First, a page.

Wednesday, October 24, 2007

Pg. 69: Brian Francis Slattery's "Spaceman Blues"

The current feature at the Page 69 Test: Brian Francis Slattery's Spaceman Blues.

About the book, from the publisher:
When Manuel Rodrigo de Guzmán González disappears, Wendell Apogee decides to find out where he has gone and why. But in order to figure out what happened to Manuel, Wendell must contend with parties, cockfights, and chases; an underground city whose people live in houses suspended from cavern ceilings; urban weirdos and alien assassins; immigrants, the black market, flight, riots, and religious cults.

Painted in browns and grays and sparked by sudden fires, Spaceman Blues is a literary retro-pulp science-fiction-mystery-superhero novel, the debut of a true voice of the future, and a cult classic in the making.
Among the praise for the novel:

"What a breathless, mad, tornado of words! When it shakes itself awake the earth trembles and the helpless reader is dragged gladly into its light. I haven't had this much fun with a book in years."
--Harlan Ellison

"Slattery's debut is a kaleidoscopic celebration of the immigrant experience ... Pynchon crossed with Steinbeck, painted by Dali: Impossible to summarize, swinging from the surreal to the hyper-real, a brilliantly handled, tumultuous yarn."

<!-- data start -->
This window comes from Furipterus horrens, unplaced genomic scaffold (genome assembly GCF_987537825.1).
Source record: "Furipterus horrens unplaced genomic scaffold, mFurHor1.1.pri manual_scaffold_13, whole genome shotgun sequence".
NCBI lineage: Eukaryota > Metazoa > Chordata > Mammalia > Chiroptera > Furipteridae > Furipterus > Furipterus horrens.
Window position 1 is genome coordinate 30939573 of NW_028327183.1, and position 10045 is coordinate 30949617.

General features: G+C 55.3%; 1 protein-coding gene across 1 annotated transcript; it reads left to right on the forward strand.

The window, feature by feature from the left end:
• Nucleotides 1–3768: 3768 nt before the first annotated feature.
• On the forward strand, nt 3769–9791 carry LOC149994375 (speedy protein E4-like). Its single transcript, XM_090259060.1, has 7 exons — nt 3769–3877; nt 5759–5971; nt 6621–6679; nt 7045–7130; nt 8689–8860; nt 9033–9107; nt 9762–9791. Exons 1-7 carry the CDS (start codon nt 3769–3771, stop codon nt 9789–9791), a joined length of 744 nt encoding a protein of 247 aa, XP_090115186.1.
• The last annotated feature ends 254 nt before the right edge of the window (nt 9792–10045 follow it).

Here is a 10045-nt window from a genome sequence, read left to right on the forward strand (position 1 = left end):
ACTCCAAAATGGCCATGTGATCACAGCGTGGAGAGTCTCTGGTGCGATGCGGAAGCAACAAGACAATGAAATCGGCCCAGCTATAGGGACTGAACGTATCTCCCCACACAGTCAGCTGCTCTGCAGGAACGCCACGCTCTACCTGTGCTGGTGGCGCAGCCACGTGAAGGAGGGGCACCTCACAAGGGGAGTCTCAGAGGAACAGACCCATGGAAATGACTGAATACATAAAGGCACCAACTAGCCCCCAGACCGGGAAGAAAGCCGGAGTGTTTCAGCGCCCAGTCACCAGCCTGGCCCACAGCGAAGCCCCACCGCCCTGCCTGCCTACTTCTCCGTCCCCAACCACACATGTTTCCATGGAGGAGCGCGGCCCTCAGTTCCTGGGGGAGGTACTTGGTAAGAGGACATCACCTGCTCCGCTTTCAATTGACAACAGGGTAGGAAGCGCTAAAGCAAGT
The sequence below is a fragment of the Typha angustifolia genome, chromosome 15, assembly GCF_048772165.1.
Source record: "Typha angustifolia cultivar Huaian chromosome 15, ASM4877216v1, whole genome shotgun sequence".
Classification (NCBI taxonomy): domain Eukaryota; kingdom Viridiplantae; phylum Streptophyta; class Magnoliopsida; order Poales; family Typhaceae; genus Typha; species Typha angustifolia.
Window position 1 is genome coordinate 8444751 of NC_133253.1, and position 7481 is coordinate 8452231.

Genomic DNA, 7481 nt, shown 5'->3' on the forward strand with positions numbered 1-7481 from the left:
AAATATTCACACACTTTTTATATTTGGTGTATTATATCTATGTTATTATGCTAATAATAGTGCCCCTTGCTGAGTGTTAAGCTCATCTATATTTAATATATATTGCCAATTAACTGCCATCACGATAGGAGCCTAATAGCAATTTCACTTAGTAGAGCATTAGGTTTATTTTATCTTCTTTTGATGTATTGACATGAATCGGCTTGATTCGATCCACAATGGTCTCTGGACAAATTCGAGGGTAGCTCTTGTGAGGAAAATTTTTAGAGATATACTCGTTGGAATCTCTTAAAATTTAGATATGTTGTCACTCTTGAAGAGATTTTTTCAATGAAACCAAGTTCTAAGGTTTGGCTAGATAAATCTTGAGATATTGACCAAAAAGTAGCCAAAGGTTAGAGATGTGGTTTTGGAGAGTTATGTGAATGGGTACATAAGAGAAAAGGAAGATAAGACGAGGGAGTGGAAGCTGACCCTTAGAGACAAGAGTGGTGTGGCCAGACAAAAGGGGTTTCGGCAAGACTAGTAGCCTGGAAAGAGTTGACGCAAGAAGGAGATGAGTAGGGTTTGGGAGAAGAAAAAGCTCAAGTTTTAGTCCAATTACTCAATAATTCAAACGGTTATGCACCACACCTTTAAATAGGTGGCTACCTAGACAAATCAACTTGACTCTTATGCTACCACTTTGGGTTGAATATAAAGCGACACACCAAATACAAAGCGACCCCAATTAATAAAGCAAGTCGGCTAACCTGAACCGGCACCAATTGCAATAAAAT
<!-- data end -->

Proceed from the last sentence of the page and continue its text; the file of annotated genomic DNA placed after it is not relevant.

--Kirkus Reviews

"Call it what you want; surrealist, transrealist, post-modern, absurdist, slipstream, fabulist, literary fantastic ... whatever, there's no word that does justice to Spaceman Blues. A few here might remember me mentioning a promise to review what I thought was one of the most original novels of the year. Well, here it is."
--Adam Balm, Ain't It Cool News

"For fans of the surreal odyssey of Ralph Ellison's Invisible Man [and] Plan 9 from Outer Space ... A-."
--Simon Vozick-Levinson, Entertainment Weekly

"Spaceman Blues plunges us into the not-so-dire, nearly-dystopian future that we're living in at this moment.... For readers who love the language, who read for the sheer joy of having words zip through their brains like el-trains through the sleazy neighborhoods of New York, well, Spaceman Blues is the ticket. You will not need to check your brain at the door, though you might need to check it afterward. It's still there, I assure you. It's just been changed."
--The Agony Column

"Early reviews of Spaceman Blues threw around the names of Pynchon, Doctorow, and Dick as stylistic touchstones. But Slattery should really be considered alongside NYC homeboys like Lethem and Shteyngart, the former for his loving tweaks of vintage pulp (see Motherless Brooklyn), the latter for his sharp immigrant comedy (see Absurdistan).... he's written a breezy, funny, formally playful book that, as apocalyptic novels go, is a helluva cheerier beach read than Cormac McCarthy's The Road, and so visual it cries out for a film treatment."
--Will Hermes, The Village Voice

"Spaceman Blues is a welcome Band-Aid for those still mourning the loss of Kurt Vonnegut and his uniquely wacky, satirical brand of sci-fi. There's also a touch of Paul Auster's flair for genre blending and New York mythologizing.... A strange and whimsical mash note to the city, Slattery's apocalyptome proves that this newcomer is as thoughtful and irreverent as doomsayers come."
--Drew Toal, Time Out New York

Read an excerpt from Spaceman Blues and learn more about book and author at Brian Francis Slattery's website.

Slattery is an editor, writer, and occasional musician living in New Haven, Connecticut.

The Page 69 Test: Spaceman Blues.

--Marshal Zeringue